The future of democratic media may come down to a bunch of lawyers.
Twenty-five years after pirate radio aficionados and media activists pushed for and eventually won the Low Power Community Radio Act, the fate of hundreds of radio licenses is up in the air.
Almost 3,000 applications were filed for low-power radio stations in neighborhoods across the United States. Some were filed by long-established community groups, others by new groups that came together around the opportunity to operate a station and still others by church-based chain broadcasters.
One thousand six hundred seventy-two groups are fighting for 400 frequencies that represent the last new broadcast infrastructure the country may ever see.
Are they battling with their hands tied behind their backs? And what does their struggle mean for a media landscape where localism is becoming a quainter and quainter relic in the era of nonstop media consolidation?
The process for awarding licenses when there are multiple applicants for the same spot on the dial is anything but simple. While a points system implemented by the Federal Communications Commission (FCC) provides some rankings, for hundreds of "MX'ed" groups (in FCC lingo), the only way forward is to navigate complex time-sharing agreements or file petitions to knock their unqualified (mostly because they are not truly local) opponents out of eligibility.
These are not tasks for rookies.
Community organizations are mission-focused and often minimally staffed. While they may see the value a radio license could bring to their ongoing work, they didn't necessarily sign on for a crash course in telecommunications law. And one of the advantages of being a chain broadcaster is access to the resources of larger organizations.
You can see where this is going. Without some help from law schools and clinics, legal firm pro-bono departments and the few "movement" lawyers everyone depends on when they get into trouble, the good guys may not win.
Nobody fought for 25 years for 1,000 new radio stations that all sound the same.
As advocates Prometheus Radio Project put it:
"What we are seeing is not a move away from radio, but a move away from homogenous news sources. People seek information that they can participate in and is relevant to them within their social networks - community radio provides just that. The future of community radio will integrate broadcast and digital technologies to allow stations to be more accessible and participatory. With a cell phone and laptop, the whole community becomes a mobile studio. We are building a participatory media infrastructure for social change and community expression"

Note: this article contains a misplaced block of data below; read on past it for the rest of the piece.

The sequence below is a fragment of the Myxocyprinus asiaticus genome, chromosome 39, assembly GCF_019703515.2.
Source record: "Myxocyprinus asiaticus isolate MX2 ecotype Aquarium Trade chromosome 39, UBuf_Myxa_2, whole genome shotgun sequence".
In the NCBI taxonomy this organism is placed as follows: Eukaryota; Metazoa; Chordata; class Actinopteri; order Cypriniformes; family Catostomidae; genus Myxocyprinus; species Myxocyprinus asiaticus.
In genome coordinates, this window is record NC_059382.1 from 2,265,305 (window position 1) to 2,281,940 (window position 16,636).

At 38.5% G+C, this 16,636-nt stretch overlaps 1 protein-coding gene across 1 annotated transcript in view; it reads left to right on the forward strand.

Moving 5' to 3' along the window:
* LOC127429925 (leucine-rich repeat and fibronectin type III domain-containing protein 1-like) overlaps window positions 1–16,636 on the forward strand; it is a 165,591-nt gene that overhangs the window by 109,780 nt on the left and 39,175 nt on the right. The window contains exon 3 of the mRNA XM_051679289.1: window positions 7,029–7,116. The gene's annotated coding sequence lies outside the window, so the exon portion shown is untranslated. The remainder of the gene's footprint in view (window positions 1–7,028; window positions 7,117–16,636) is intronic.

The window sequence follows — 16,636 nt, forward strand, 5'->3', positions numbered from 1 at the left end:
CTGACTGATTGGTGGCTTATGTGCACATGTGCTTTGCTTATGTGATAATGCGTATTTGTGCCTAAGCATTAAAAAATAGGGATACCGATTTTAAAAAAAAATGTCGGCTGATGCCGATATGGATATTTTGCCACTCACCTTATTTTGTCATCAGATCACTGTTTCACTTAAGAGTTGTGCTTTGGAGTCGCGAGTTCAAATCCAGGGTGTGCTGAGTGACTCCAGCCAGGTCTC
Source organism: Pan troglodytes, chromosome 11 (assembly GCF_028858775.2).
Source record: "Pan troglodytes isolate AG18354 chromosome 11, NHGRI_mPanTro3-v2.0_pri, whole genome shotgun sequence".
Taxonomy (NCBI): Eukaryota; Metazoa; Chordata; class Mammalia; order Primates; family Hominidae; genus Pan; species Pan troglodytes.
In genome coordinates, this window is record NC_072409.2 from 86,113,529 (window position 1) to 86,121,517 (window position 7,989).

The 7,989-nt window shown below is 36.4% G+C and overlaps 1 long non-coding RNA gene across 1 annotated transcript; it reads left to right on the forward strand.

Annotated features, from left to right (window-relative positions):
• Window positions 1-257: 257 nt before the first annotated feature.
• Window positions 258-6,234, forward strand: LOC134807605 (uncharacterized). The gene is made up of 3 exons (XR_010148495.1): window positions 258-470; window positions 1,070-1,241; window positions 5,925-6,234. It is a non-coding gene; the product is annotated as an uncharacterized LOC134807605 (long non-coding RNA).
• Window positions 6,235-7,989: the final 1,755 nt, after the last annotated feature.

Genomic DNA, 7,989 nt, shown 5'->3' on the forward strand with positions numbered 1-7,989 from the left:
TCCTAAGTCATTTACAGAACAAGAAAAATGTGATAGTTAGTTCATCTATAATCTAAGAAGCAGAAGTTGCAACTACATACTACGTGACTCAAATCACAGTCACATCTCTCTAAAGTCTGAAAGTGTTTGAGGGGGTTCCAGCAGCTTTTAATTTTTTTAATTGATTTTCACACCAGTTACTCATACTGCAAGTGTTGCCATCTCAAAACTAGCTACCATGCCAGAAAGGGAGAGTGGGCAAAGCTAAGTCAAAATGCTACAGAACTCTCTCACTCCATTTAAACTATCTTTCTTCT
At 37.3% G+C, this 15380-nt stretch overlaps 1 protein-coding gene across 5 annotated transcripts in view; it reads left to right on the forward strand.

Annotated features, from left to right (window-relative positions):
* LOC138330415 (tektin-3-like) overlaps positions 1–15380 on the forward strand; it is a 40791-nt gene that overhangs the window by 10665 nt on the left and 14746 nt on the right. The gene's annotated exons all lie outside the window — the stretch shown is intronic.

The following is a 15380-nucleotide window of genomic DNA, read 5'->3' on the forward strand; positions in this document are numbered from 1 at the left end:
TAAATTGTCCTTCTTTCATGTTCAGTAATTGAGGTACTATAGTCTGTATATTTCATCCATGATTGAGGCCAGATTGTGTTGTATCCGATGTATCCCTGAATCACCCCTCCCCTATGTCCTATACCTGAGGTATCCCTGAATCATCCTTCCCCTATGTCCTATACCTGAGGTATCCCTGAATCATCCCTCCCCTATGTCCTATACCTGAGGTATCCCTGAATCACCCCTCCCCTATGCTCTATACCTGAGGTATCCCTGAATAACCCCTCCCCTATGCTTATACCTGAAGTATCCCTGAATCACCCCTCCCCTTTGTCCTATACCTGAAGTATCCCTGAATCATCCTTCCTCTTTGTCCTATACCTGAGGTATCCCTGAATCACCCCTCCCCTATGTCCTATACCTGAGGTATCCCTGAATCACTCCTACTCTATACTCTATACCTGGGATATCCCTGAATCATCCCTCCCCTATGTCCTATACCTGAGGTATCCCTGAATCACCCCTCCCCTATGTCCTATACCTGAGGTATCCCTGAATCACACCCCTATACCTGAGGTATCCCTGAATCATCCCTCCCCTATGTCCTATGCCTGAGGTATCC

Nothing could be more needed, but without a mobilization - not of people in the streets, but of lawyers at their desks - it may not happen.
The FCC wants low-power radio to succeed as much as anyone. For an organization often maligned as being in the pockets of industry, the opening of the low-power radio window was a unique moment. But bureaucratic rules are bureaucratic roles, and everyone has to play by the rules of the game.
It would be sad if groups like the Tohono O'Odham Nation in San Xavier, Arizona, Causa Justa in Oakland, The Bakersfield Burrito Project, The Washington Peace Center in the capital, The United Workers Association in Baltimore, Art FM in Lousiville and The Islamic Center in Gulfport, Mississippi, get sliced out of a piece of the media pie. Voices like theirs are the exception rather than the rule.
But without a well-written petition to deny aimed at a shell opponent or a professionally crafted time-sharing agreement, that's exactly what will happen.
Media activism groups like the Committee on Democratic Communications of the National Lawyers Guild, Prometheus Radio Project and Media Alliance can direct donated or low-cost services to applicants in need. Template samples for petitions to deny and time-sharing agreements can be made available to law school students, clinics, firms and even recovering lawyers who want to help in the next few months to make broadcasting space open up.
The low-power radio movement argued that the wasted space between large radio licenses belongs to the people, not the corporations.
Hundreds of groups took the government at its word - that in this case, it agrees.
Now they need support to take their rightful place on the airwaves.